UN tests safety of Fukushima fish

The row over discharge of water from the Fukushima nuclear power plant continues.

A team of international scientists has collected fish samples from a port town near Japan’s Fukushima nuclear plant , seeking to assess the impact of the plant’s recent release of treated radioactive water into the sea.

The study by the UN’s nuclear watchdog is the first since the water release began in August in a move that drew criticism from local fisherman and prompted China to ban all imports of marine products from Japan over food safety fears.

Scientists from China, South Korea and Canada observed the collection of fish samples delivered fresh off the boat at Hisanohama port, about 50 kilometres south of the plant which was destroyed in the 2011 earthquake and tsunami.

The samples will be sent to laboratories in each country for independent testing, the International Atomic Energy Agency (IAEA) said.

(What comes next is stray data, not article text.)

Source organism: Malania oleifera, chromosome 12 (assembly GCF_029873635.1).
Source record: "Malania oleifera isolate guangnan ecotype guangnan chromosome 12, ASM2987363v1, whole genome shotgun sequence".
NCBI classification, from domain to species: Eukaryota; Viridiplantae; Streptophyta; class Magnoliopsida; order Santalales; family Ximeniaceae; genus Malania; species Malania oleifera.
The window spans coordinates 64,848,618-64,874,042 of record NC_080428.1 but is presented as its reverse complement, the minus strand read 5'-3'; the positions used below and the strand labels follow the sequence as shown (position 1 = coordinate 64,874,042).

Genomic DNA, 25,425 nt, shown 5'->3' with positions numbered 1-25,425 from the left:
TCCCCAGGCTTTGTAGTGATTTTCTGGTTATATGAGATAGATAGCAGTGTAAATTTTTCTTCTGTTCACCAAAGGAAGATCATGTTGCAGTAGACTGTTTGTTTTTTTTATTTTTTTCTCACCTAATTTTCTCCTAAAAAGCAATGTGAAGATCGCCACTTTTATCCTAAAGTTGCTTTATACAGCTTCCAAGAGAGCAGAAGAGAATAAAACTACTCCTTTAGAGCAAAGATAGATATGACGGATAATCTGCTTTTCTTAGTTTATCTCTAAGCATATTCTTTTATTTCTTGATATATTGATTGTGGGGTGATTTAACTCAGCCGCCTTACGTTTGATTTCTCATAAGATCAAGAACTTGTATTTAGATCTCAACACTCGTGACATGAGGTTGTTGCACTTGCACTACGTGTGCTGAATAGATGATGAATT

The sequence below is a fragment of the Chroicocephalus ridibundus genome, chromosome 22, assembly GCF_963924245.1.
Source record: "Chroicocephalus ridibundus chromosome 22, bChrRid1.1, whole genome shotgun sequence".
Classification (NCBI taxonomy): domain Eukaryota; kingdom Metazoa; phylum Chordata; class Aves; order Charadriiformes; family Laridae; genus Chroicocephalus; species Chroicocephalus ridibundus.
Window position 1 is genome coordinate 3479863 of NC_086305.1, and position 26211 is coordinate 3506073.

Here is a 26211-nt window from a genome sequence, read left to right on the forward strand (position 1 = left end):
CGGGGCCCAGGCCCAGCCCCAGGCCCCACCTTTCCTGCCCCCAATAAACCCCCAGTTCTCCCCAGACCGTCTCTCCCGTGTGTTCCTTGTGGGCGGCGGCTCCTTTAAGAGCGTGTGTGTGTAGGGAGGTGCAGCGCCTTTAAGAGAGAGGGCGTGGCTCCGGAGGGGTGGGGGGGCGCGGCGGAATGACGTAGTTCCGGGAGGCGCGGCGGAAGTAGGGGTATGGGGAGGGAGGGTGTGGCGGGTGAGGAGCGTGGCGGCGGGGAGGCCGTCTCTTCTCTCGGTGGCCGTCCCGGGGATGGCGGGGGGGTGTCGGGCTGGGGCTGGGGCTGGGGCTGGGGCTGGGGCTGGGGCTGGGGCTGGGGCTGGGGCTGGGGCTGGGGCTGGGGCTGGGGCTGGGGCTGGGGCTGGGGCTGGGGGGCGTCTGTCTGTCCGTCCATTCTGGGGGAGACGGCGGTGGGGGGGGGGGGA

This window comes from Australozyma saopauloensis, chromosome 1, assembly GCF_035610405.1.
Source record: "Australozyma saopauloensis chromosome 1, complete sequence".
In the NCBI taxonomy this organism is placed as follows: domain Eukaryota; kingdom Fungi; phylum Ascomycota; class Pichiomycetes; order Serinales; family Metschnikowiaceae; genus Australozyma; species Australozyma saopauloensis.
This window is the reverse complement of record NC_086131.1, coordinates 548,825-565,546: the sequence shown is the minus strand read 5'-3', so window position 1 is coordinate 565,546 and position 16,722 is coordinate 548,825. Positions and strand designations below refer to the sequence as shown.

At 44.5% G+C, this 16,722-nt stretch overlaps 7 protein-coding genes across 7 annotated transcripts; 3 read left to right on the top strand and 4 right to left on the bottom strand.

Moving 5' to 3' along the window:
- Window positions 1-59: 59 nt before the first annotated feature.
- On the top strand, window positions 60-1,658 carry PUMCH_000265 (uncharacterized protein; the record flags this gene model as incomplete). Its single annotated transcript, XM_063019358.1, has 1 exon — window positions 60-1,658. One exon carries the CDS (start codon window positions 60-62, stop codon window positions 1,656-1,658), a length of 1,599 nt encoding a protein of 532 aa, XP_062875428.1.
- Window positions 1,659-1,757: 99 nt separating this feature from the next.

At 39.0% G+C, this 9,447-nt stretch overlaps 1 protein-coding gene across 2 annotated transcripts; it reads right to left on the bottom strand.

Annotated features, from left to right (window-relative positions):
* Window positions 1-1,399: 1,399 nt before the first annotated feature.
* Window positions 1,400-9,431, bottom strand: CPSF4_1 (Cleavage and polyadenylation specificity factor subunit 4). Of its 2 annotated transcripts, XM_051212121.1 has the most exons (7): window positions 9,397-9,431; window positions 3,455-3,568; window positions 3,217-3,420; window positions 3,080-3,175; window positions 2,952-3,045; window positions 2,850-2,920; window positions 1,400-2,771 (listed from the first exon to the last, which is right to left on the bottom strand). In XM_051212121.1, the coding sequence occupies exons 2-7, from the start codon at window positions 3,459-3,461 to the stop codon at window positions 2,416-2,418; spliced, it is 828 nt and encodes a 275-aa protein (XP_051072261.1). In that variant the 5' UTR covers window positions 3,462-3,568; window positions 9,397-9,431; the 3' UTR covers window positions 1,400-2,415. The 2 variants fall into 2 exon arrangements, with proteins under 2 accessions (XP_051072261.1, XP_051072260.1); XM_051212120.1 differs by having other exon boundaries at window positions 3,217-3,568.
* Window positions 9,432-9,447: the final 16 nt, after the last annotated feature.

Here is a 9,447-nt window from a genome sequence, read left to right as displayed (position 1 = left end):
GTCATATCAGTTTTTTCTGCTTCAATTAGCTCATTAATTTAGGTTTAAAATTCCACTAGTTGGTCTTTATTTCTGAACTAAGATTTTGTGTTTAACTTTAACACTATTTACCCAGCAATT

“The Japanese government has requested that we do this and one of the reasons they want us to do this is to try and strengthen confidence in the data that Japan is producing,” said Paul McGinnity, a research scientist with the IAEA overseeing the survey.

More than a million metric tons of water – enough to fill 500 Olympic-sized swimming pools – was contaminated from contact with fuel rods at the reactor following the 2011 disaster.

Before being released, the water is filtered to remove isotopes, leaving only tritium, a radioactive isotope of hydrogen that is hard to separate, plant operator Tepco says. The water is also diluted until tritium levels fall below regulatory limits.